Media

“We’re Probably Gonna Go to Court”: Media Outlets Lawyer Up to Get Uvalde Shooting Records

While journalists have already exposed police failures, national and local outlets are also uniting in an effort for greater transparency. The goal, says a lawyer behind the media coalition, is to “get as many answers as we possibly can for this community.”
A Texas state trooper outside Robb Elementary School in Uvalde Texas US on Tuesday May 24 2022.nbsp
A Texas state trooper outside Robb Elementary School in Uvalde, Texas, US, on Tuesday, May 24, 2022. By Eric Thayer/Bloomberg/Getty Images.

Brian Chasnoff, an investigative reporter at the San Antonio Express-News, says his paper has filed more than a dozen record requests since a shooter killed 19 children and two teachers in Uvalde, Texas, eight weeks ago. “It sounds, you know, simple,” he tells me. But “very few of them have been fulfilled—virtually none of them.” The Texas Tribune and ProPublica have had a similar experience. So has The New York Times. And the Austin American-Statesman. And the Associated Press. And Texas Public Radio. In their shared frustration last month, these organizations and more than three dozen others, both local and national, joined a media coalition. “Since we were all pursuing appeals of our denials and had gotten lawyers involved, and we’re probably gonna go to court, it made sense for us to work together on that,” Times deputy National editor Kim Murphy told me. “We all kind of wanted the same thing, and all had kind of the same reasons for asking for it.”

“The whole preamble of the [Texas] Public Information Act talks about the fact that these are the public’s documents,” said Laura Prather, the First Amendment lawyer behind the coalition. “The supposition’s been turned on its head. And as a result of it being turned on its head, the media, as a conduit for the public, has coalesced to try to right this wrong.” Following the massacre in Uvalde, public officials repeatedly shifted their narrative of the shooting inside Robb Elementary School and have fought the release of public records that could help shed light on why responding officers took more than an hour to confront and kill the gunman; all the while, local and national reporters have uncovered more jarring details about the actual shooting. Since its formation in mid-June, the coalition has been quietly working behind the scenes to obtain more information, starting with a letter to the mayor of Uvalde. A letter from the coalition sent to Attorney General Ken Paxton last week said it was, among other things, still seeking recordings of 911 calls, radio traffic, calls for service to the shooter’s grandmother’s house, text and emails between city of Uvalde officials, and various kinds of police reports. “We weighed this as a coalition very, very carefully in terms of what to ask and not to over ask,” said Texas Tribune editor in chief Sewell Chan. The coalition’s goal, said Prather, is to “get as many answers as we possibly can for this community—this community that is suffering tremendously.”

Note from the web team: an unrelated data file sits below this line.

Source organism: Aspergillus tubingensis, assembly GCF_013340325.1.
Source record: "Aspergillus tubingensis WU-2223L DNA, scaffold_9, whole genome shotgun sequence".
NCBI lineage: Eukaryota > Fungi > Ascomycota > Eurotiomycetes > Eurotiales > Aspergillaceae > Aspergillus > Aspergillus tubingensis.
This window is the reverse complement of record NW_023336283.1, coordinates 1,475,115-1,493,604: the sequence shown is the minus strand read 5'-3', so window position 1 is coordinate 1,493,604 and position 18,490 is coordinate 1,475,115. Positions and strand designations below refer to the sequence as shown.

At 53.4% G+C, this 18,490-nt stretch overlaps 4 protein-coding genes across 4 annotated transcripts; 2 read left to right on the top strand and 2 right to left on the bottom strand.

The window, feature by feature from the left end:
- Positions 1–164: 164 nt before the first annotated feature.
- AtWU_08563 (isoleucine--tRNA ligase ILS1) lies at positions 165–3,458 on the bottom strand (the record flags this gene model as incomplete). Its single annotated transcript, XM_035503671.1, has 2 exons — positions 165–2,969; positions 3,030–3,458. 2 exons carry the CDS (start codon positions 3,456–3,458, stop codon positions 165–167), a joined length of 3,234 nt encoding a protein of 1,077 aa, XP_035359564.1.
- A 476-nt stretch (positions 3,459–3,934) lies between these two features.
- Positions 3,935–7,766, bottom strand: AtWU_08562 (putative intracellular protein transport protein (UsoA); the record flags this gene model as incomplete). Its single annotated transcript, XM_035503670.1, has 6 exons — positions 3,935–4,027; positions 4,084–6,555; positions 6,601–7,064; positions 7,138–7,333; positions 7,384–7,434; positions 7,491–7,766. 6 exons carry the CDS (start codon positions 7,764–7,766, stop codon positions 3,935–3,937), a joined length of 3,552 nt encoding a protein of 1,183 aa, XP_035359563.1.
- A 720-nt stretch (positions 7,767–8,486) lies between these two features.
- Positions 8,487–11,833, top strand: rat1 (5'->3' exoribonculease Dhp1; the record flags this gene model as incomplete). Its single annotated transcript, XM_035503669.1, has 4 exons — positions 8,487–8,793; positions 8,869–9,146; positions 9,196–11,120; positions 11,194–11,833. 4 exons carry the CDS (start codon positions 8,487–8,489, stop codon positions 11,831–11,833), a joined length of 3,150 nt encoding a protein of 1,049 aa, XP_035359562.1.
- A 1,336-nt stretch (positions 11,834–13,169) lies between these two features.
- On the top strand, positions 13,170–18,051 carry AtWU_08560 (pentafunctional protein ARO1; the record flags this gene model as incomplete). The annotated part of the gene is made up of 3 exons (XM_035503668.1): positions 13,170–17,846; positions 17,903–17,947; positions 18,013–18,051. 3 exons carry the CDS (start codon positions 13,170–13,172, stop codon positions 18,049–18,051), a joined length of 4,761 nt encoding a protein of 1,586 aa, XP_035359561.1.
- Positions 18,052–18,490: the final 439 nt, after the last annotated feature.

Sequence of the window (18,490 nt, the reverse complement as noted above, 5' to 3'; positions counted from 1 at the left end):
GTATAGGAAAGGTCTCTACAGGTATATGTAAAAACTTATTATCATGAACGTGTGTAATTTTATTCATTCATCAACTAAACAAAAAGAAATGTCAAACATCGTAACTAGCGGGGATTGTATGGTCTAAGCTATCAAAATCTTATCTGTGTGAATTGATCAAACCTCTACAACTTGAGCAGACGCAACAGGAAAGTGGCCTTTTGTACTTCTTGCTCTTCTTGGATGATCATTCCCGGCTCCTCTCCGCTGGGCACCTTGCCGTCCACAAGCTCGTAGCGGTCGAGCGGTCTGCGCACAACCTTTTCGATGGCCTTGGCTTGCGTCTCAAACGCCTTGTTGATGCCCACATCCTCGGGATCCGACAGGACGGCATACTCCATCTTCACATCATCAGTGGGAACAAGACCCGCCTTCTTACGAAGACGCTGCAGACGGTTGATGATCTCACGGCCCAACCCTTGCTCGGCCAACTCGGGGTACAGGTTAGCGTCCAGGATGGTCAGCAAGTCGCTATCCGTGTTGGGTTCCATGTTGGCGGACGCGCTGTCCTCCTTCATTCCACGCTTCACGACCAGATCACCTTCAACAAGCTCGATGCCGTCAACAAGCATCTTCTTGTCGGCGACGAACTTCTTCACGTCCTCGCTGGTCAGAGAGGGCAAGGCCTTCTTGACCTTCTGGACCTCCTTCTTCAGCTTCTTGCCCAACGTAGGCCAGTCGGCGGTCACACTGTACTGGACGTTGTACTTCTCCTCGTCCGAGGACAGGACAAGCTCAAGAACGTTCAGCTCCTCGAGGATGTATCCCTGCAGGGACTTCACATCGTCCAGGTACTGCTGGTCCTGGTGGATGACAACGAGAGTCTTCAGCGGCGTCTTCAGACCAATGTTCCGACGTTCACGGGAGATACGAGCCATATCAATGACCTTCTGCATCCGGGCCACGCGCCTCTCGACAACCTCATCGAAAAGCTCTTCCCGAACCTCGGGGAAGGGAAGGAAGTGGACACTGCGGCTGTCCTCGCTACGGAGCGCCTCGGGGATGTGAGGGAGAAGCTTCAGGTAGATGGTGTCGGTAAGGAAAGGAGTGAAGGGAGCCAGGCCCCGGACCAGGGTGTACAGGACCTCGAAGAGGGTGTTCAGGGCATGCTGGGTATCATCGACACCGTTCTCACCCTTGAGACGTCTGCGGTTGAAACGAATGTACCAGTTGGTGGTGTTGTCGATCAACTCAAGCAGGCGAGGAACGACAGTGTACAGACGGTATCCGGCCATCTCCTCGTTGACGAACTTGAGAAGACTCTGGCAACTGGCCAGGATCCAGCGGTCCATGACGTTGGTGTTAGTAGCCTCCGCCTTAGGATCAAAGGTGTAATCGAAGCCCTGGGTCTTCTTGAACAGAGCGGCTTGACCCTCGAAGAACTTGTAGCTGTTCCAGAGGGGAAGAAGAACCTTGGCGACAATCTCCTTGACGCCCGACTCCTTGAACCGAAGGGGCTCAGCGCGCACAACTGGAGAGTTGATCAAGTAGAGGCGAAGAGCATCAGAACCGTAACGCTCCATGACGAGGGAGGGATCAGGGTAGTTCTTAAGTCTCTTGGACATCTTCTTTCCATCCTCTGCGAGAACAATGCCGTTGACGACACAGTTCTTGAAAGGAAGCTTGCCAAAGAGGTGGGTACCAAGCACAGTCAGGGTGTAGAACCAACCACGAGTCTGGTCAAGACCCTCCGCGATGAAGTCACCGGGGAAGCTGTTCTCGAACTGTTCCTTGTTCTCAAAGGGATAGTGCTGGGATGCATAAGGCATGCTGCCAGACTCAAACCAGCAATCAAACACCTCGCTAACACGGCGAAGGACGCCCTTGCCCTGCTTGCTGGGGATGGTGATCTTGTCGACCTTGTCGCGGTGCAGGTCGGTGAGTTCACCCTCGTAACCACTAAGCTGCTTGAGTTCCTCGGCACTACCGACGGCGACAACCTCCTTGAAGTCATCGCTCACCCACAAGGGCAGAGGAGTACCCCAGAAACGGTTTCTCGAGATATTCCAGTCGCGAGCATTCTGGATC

Texas is unique in how it handles public information requests, according to Prather: A governmental entity can either provide records, or claim an exemption and seek a ruling from the attorney general. In the case of Uvalde, multiple public agencies sought exemptions for a variety of reasons, which included that it could interfere with pending investigations. Prather anticipates more legal briefs, and further actions taken, outside of the letters she has sent to the mayor and attorney general on the coalition’s behalf.